Nepal, a sovereign independent Kingdom, is bound on the north by the Tibetan Autonomous Region of the People's Republic of China and on the south, east and west by India. The length of the Kingdom is 5,487 miles east to west and its breadth varies from 90 - 150 miles north to south. The country can be divided into three main geographical regions: Himalayan region, Mountain region, and Terai region
Nepal is the federal democratic country with 7 states (state's names are not declared yet) and it has a population of about 35 million peoples comprised of different races living in different regions with diverse cultures, languages, and dialects. The Gurungs and Magars live mainly in the west; the Rais, Limbus, and Sunuwars inhabit the slopes and valleys of the eastern mid hills; the Sherpas live in the Himalayan region. The Newars constitute an important ethnic group of the capital Kathmandu. There are Tharus, Yadava, Satar, Rajvanshis, and Dhimals in the Terai region. The Brahmans, Chhetris and Thakuris are spread generally over all regions of the kingdom. Hinduism and Buddhism constitute the two major religions of Nepal, with Muslims forming the third-largest religious group.
The mountainous north of Nepal has eight of the world's ten tallest mountains, including the highest point on Earth, Mount Everest, called Sagarmatha (सगरमाथा) in Nepali. It contains more than 240 peaks over 20,000 ft (6,096 m) above sea level. The southern Terai region is fertile and humid. Lumbini, the birthplace of Lord Gautam Buddha, is located in this region. Lumbini is one of the holiest places of one of the world's great religions, and its remains contain important evidence about the nature of Buddhist pilgrimage centers from as early as the 3rd century BC.
The capital of the Nepal, Kathmandu Valley consists of three main cities of great historic and cultural interest - Kathmandu, Lalitpur (Patan) and Bhaktapur (Bhadgaon). Situated 4,382ft above sea level, the Valley covers an area of 218 sq. miles. Some of the major attractions include Durbar Square, Swayambunath, Boudhanath, Pashupatinath Temple, Patan Durbar Square, Bhaktapur city and out of Kathmandu valley are Nagarkot, Dhulikhel, Bandipur, Pokhara, Lumbini, etc.
The country can be divided into three main geographical regions:
Nepal is known for its continuous festivals. The Nepalese are said to observe more festivals than there are days in the year! A few of the major festivals are:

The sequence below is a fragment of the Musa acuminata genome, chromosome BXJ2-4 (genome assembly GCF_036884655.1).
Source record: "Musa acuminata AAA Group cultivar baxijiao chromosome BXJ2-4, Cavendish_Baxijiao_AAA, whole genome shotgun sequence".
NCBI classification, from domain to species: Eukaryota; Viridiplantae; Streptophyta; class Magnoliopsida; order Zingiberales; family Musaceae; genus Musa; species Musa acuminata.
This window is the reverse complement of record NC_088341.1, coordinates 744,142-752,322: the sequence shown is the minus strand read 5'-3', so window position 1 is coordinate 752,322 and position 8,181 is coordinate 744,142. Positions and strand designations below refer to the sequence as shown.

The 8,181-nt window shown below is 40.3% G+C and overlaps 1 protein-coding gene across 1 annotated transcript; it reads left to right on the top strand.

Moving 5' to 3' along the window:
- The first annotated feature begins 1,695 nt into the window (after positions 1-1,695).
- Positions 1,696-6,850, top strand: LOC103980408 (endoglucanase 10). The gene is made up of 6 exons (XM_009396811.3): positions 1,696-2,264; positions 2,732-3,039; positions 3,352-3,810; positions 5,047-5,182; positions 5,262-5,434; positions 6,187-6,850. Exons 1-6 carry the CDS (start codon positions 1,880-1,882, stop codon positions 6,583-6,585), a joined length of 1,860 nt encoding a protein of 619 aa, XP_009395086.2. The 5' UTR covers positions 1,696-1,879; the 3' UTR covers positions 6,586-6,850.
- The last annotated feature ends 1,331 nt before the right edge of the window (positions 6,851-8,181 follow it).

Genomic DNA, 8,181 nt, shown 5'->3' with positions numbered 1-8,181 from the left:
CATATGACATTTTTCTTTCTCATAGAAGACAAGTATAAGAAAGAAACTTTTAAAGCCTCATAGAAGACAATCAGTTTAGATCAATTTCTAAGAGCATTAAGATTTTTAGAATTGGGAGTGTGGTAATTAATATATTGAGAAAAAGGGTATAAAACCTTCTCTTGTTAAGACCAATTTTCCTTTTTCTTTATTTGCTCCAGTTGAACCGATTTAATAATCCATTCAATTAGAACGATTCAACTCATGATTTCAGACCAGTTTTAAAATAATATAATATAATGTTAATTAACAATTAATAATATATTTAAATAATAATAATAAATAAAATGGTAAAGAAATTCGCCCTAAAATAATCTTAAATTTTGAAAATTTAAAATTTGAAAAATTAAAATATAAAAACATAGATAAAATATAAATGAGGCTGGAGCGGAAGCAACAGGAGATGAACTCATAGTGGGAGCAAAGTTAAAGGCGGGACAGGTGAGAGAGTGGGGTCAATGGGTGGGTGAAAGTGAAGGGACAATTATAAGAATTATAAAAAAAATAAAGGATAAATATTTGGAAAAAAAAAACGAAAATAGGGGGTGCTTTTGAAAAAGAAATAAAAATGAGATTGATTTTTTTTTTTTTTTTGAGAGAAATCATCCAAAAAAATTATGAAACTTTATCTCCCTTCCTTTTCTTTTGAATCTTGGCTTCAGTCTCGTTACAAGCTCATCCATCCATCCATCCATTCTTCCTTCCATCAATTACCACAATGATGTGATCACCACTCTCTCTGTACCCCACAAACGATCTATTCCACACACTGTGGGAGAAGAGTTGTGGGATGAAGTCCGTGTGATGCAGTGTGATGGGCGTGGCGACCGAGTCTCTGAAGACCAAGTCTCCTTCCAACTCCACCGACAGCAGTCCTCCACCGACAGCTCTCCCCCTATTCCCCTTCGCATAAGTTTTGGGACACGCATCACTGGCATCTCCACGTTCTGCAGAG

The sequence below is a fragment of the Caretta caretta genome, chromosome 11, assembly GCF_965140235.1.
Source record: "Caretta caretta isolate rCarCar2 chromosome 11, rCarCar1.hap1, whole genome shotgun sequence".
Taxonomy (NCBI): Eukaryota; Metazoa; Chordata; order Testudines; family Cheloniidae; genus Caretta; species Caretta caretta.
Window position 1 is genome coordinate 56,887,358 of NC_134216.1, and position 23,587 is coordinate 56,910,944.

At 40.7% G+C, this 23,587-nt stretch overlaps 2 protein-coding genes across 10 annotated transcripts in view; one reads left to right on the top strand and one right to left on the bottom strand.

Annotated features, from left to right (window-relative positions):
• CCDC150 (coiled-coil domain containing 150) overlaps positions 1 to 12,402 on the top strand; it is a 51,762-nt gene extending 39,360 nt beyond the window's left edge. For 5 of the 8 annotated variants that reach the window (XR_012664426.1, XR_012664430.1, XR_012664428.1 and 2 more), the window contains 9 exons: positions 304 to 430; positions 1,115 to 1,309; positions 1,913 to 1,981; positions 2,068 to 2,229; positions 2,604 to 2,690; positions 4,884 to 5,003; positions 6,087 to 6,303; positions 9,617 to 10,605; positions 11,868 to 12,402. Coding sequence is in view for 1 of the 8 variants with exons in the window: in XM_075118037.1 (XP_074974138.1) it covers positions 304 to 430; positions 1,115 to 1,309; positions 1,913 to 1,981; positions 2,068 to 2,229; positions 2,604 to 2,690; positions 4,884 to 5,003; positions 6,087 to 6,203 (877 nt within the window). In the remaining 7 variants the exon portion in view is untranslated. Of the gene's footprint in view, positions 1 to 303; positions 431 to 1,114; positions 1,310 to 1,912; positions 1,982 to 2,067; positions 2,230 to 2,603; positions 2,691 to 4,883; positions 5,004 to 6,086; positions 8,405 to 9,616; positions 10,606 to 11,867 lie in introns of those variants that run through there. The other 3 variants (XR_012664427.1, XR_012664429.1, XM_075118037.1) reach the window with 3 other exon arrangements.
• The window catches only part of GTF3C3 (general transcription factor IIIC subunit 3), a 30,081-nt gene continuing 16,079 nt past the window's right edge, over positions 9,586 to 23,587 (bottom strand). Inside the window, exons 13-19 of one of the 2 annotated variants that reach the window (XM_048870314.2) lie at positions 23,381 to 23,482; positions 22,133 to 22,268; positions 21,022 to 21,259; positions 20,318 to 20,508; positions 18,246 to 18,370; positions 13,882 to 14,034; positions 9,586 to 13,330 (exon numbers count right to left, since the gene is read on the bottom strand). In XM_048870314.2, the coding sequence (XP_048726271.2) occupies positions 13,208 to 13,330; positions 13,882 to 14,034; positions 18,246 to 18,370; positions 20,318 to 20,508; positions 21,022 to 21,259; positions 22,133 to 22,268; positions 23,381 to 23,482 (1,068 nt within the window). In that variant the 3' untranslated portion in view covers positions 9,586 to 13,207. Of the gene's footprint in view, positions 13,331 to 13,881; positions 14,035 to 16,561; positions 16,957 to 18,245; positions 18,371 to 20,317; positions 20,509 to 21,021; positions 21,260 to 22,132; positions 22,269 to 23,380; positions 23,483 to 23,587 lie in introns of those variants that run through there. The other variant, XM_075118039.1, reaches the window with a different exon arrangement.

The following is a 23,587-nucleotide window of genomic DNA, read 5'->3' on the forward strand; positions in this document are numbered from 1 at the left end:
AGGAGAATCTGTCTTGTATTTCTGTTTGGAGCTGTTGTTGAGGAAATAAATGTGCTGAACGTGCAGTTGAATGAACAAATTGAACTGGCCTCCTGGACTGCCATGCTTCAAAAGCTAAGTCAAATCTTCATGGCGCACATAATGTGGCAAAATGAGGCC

Nepal has a population of nearly 35 million people comprised of different races living in different regions with diverse cultures, languages, and dialects. The Gurungs and Magars live mainly in the west; the Rais, Limbus, and Sunuwars inhabit the slopes and valleys of the eastern mid hills; the Sherpas live in the Himalayan region. The Newars constitute an important ethnic group of the capital Kathmandu. There are Tharus, Yadava, Satar, Rajvanshis, and Dhimals in the Terai region. The Brahmans, Chhetris and Thakuris are spread generally over all regions of the kingdom.
Nepali is the kingdom's lingua franca. Other languages include Maithili and Bhojpuri. Many people speak and understand English as well, particularly in Kathmandu and Pokhara, etc.
Many men wear western-style fashion, women can be seen in a wide array of traditional clothing.
Nepal has four distinct seasons typical of the Northern Hemisphere: spring (March-May), summer (June - August), autumn (September - November), and winter (December - February). There are no seasonal constraints on traveling in Nepal. Even in December and January, when winter is at its most severe, there are bright sun and brilliant views to compensate for the colder temperatures.
The Kathmandu Valley consists of three main cities of great historic and cultural interest - Kathmandu, Lalitpur (Patan) and Bhaktapur (Bhadgaon). Situated 4,382' above sea level, the Valley covers an area of 218 sq. miles. Some of the major attractions include Durbar Square, Swayambunath, Boudhanath, National Art Gallery, and Nagarkot.
The Nepalese people are friendly and hospitable by nature and visitors rarely have difficulty adjusting. We at Dream Himalaya Adventures (DHA) are committed to helping you understand the Nepali culture and share it in their unique way of life. It is in this spirit that we offer some practical guidelines that will help make your stay more rewarding.
Religion is an integral and deep-rooted part of the Nepali way of life. Temples, images, and sacred paintings are seen everywhere. Visitors to Hindu temples or Buddhist shrines are expected to remove their shoes as a show of respect. In some of the temples, entrance may be prohibited for non-Hindus. Leather articles are prohibited inside the temple precinct. It is better not to touch offerings or persons in shrines. Beef is strictly prohibited among both Hindus and Buddhists. Walking around a temple or stupa is traditionally done clockwise. Most temples, stupas, and monuments can be photographed, but it is better to request permission before using a camera (particularly with a flash). Religious rituals and rites should not be photographed.
Since the majority of Nepal's people live in rural areas, they retain a simple and traditional outlook on life. They take special delight in the company of foreign visitors, but certain things are alien or embarrassing. Here are a few things to keep in mind: It is best to avoid wearing clothes that are too revealing, both in Kathmandu and on the trail. The Nepali, especially women, do not normally shake hands when they greet one another, but instead press their palms together in a prayer-like gesture known as "Namaste". Public displays of affection are frowned upon. While you may be approached and asked to purchase hashish or other drugs, the Nepali government considers drug possession a criminal offense. Do not encourage begging by giving money. We'll let you know the best way to donate T-shirts, equipment and other items to those in need.